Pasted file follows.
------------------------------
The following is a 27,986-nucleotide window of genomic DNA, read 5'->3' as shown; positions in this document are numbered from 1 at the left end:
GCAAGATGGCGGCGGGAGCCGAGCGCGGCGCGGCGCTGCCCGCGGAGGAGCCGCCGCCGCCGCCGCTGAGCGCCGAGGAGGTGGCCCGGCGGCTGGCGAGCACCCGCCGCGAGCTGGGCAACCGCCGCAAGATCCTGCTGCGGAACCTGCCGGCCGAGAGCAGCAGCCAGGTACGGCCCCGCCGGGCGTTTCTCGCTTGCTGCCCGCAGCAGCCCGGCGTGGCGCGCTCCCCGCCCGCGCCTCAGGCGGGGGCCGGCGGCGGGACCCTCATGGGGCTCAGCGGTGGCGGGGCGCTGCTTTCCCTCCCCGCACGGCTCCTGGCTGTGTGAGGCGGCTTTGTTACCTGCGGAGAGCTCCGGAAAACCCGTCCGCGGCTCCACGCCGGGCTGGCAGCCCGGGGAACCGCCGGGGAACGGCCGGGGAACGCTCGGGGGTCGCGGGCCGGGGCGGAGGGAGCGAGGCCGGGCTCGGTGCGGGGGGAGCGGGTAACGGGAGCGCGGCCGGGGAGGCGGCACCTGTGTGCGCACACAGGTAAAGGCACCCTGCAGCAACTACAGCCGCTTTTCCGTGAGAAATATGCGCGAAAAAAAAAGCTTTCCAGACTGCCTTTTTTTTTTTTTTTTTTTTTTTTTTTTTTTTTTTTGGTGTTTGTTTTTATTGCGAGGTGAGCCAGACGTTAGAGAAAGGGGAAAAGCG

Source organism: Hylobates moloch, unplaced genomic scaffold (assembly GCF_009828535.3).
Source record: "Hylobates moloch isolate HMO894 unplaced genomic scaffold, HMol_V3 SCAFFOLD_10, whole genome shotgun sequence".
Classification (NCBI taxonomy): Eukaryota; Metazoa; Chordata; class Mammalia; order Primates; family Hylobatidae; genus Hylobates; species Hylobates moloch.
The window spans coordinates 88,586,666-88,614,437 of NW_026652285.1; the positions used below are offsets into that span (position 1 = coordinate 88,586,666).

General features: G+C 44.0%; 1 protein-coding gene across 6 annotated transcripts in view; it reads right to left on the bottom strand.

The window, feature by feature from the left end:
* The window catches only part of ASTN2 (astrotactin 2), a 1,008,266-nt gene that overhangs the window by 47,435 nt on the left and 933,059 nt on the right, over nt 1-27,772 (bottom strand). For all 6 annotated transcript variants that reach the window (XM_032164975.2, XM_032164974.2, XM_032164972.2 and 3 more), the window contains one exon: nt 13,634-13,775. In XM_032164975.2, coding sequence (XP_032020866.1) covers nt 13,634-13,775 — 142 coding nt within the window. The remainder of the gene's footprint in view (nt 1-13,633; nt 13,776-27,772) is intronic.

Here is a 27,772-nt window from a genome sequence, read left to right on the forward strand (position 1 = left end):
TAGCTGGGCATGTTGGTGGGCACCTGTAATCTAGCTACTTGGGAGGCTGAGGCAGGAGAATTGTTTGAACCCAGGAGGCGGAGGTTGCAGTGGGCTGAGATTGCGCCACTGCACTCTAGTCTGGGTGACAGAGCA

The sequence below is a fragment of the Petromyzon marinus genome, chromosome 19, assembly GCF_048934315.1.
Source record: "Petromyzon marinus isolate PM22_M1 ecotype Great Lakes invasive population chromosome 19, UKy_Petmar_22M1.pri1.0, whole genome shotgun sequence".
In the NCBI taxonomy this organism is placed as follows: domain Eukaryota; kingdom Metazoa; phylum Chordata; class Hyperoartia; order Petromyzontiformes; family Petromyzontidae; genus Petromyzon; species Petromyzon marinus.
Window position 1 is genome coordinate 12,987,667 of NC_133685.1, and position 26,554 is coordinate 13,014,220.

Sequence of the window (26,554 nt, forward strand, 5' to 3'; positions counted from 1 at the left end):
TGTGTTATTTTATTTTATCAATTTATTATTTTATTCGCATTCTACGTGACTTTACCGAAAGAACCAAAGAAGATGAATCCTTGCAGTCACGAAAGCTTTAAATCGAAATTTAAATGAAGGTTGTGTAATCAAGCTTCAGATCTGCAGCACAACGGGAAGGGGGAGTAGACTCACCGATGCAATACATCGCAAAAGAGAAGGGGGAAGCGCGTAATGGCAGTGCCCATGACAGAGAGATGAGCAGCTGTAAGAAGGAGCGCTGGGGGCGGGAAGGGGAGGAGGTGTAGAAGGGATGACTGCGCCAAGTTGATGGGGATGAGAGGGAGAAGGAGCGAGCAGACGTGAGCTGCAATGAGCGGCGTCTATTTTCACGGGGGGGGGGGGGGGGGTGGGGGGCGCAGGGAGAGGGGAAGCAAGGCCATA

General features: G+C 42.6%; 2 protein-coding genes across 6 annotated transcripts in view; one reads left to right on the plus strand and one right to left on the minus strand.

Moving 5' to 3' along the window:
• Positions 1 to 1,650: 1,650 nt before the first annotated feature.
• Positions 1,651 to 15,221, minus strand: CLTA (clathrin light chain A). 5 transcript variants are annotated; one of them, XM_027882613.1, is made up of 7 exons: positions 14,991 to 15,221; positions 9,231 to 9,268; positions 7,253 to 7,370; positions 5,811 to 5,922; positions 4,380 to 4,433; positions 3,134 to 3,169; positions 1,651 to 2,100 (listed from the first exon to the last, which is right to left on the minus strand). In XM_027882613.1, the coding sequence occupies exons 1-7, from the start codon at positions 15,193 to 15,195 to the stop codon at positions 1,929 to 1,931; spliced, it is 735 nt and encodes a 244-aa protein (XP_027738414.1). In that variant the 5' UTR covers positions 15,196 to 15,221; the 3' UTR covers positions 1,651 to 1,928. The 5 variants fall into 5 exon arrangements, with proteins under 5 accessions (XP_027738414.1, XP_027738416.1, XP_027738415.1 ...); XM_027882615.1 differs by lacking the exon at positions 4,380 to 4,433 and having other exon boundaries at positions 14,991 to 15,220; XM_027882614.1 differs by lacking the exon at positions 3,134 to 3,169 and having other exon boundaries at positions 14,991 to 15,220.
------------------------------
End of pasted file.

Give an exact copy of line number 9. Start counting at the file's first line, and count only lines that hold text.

* The window catches only part of ASTN2 (astrotactin 2), a 1,008,266-nt gene that overhangs the window by 47,435 nt on the left and 933,059 nt on the right, over nt 1-27,772 (bottom strand). For all 6 annotated transcript variants that reach the window (XM_032164975.2, XM_032164974.2, XM_032164972.2 and 3 more), the window contains one exon: nt 13,634-13,775. In XM_032164975.2, coding sequence (XP_032020866.1) covers nt 13,634-13,775 — 142 coding nt within the window. The remainder of the gene's footprint in view (nt 1-13,633; nt 13,776-27,772) is intronic.